The problem is I actively don't do either. I just do my job. I don't need management firing me over something that isn't true cause the newest in a batch of "Welfare Reforms" is if you get fired, you can't get welfare since its obviously your fault. But people assume that I leer simply because I have a penis. Then by extrapolation, I want my penis in them. Women can generally get away with a quick look at cleavage.
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Re: Clothing and the way people treat you

Postby Metcarfre » 31 Mar 2012, 14:17

Season's Beatings wrote: I don't need management firing me over something that isn't true cause the newest in a batch of "Welfare Reforms" is if you get fired, you can't get welfare since its obviously your fault.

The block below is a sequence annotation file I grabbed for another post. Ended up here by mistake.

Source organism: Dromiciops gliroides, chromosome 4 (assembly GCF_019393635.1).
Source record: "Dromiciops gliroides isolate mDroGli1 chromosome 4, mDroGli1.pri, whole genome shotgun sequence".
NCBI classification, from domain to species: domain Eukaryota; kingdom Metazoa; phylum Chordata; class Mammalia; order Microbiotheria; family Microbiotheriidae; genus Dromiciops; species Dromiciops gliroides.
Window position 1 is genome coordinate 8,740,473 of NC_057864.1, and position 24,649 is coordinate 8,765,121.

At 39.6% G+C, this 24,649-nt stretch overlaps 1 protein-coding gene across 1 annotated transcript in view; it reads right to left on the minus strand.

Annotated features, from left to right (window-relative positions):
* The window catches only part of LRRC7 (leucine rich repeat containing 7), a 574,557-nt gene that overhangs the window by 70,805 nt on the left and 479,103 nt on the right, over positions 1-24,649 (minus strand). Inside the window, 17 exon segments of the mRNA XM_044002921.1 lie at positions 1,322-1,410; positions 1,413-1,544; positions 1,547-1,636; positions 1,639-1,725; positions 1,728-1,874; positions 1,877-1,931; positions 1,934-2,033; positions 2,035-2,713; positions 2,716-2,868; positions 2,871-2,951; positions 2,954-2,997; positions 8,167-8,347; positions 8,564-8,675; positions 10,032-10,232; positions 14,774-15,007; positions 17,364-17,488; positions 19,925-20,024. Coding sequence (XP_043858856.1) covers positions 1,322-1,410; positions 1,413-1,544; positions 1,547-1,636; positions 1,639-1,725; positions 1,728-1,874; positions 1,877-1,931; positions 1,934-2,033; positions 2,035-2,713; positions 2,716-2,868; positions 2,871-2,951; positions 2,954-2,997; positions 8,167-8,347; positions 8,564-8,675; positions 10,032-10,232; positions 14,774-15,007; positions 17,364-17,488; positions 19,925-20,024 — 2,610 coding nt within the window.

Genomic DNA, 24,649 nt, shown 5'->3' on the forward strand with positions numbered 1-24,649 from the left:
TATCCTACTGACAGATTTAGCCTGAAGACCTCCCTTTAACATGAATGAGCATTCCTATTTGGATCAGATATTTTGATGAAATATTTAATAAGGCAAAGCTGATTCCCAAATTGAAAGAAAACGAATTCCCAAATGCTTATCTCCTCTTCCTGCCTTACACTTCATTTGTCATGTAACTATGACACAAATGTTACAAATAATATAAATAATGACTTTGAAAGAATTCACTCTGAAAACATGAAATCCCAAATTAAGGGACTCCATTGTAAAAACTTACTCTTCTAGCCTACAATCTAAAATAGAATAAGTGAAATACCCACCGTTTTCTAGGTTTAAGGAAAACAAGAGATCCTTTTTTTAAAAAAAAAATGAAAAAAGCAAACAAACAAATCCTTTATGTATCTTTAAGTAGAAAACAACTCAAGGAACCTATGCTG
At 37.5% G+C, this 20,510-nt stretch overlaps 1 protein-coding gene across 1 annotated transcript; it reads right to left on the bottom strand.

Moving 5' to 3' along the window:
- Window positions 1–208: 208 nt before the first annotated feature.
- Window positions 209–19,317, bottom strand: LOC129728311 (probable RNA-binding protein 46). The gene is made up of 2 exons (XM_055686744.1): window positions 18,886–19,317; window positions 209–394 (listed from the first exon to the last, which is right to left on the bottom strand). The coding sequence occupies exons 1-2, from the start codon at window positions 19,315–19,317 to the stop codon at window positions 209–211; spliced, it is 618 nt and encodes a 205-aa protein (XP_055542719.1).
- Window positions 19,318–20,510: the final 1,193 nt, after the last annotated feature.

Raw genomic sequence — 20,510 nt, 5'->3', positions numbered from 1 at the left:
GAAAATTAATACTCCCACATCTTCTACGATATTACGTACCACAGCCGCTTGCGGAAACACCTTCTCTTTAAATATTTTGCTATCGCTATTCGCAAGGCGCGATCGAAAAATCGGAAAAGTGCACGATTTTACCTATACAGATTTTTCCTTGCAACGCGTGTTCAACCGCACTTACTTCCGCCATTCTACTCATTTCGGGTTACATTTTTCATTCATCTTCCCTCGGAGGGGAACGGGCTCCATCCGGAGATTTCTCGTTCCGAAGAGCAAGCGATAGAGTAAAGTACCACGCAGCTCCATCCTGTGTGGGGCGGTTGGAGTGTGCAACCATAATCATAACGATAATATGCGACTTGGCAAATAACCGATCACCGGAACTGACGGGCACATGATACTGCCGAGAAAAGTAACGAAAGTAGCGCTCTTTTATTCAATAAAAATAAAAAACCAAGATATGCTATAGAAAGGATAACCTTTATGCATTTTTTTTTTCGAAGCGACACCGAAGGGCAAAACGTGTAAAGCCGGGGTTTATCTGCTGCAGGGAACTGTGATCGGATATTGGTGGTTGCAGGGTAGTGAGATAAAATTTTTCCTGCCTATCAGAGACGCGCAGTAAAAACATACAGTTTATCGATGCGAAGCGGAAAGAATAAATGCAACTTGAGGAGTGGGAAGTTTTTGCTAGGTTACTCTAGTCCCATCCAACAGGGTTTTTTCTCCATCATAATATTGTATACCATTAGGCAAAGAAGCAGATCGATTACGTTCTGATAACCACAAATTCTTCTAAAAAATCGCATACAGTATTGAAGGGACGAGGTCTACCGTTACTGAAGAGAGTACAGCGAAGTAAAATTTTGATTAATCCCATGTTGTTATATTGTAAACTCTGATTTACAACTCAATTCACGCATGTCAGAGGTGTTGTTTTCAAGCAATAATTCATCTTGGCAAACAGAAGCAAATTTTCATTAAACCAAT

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Re: Clothing and the way people treat you

Postby Season's Beatings » 31 Mar 2012, 14:19

Along with other wonderful reforms such as if you're a single mother and your baby is 6 months old, back into the workforce you go.

I fucking love that my people were dumb enough to vote the conservatives back in.
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Re: Clothing and the way people treat you

Postby Metcarfre » 31 Mar 2012, 14:23

Remind me never to move to America.
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Re: Clothing and the way people treat you

Postby Season's Beatings » 31 Mar 2012, 14:30

Lol no.

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Re: Clothing and the way people treat you

Postby Metcarfre » 31 Mar 2012, 14:39

Still...